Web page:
Alexander’s sexual exploits have been subject to a lot of analysis over the years, such salacious details not only a recent concern.  

There were reports, for instance, that his parents were concerned young Alexander’s reluctance to engage in intimate affairs might complicate his obtaining an heir.  Others reportedly thought this was an honorable sign of his self-control.  

Alexander as a powerful man and military leader had many opportunities to have many sexual exploits.  In Greek culture, there was an acceptance of homosexual relationships, as long as the more powerful male had the dominant role.  Alexander had some male relationships of this kind.

Alexander’s Wives

Marriage in Ancient Greece, especially for kings, was not considered a love match.  Marriage was particularly to form alliances and assure the birth of a male heir, a monarchical system in place.  One other thing to know is that polygamy, having multiple wives, was accepted in Macedonia.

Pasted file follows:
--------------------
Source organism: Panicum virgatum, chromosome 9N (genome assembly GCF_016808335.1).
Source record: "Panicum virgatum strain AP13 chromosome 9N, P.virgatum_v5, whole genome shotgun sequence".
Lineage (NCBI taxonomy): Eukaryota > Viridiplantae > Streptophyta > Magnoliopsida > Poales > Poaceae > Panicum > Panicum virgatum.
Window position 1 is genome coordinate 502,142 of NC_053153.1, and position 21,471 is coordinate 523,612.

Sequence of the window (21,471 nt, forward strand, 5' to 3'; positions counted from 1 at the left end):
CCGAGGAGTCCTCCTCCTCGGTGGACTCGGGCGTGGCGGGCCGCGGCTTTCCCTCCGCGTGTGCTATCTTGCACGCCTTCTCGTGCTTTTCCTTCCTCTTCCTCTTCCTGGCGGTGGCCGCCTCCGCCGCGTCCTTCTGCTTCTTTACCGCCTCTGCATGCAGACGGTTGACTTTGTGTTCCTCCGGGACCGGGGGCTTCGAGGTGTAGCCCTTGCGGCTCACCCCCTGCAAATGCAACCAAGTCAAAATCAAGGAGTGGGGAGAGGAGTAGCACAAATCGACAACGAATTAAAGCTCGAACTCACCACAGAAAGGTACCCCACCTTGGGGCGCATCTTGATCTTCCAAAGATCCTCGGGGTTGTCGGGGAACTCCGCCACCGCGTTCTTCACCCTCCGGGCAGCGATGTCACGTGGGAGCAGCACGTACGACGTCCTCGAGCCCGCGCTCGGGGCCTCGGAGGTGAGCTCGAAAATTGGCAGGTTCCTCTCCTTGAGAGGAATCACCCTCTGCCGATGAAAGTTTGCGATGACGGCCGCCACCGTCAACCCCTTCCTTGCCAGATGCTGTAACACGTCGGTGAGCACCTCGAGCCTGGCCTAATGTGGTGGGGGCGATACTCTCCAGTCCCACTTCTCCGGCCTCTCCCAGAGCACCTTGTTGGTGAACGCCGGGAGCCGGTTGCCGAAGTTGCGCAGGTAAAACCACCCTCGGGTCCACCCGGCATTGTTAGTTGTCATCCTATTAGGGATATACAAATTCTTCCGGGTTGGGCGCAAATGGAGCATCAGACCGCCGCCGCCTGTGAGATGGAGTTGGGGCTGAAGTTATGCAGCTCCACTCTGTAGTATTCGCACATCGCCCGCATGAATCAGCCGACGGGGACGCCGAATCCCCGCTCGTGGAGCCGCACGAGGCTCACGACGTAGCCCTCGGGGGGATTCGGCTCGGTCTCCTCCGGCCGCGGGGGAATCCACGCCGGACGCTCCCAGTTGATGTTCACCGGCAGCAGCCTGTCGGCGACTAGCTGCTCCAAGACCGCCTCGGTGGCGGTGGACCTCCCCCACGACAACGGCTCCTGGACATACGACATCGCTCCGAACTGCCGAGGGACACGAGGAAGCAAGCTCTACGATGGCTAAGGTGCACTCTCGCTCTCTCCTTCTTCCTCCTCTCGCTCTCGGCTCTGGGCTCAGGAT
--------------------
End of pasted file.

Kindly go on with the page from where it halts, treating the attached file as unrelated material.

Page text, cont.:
This does not mean marriages were all purely “deals” with husbands and wives having no emotional connection to each other.  For instance, the Bible has various stories of ancient kings loving their queens and/or having strong personal alliances with them.

A mix of both appears to be the case when looking at Alexander’s three wives.  We should note that “official” accounts and accounts written long after his death should not be taken as totally reliable.  A lot of legends have arisen about the exploits of ancient leaders.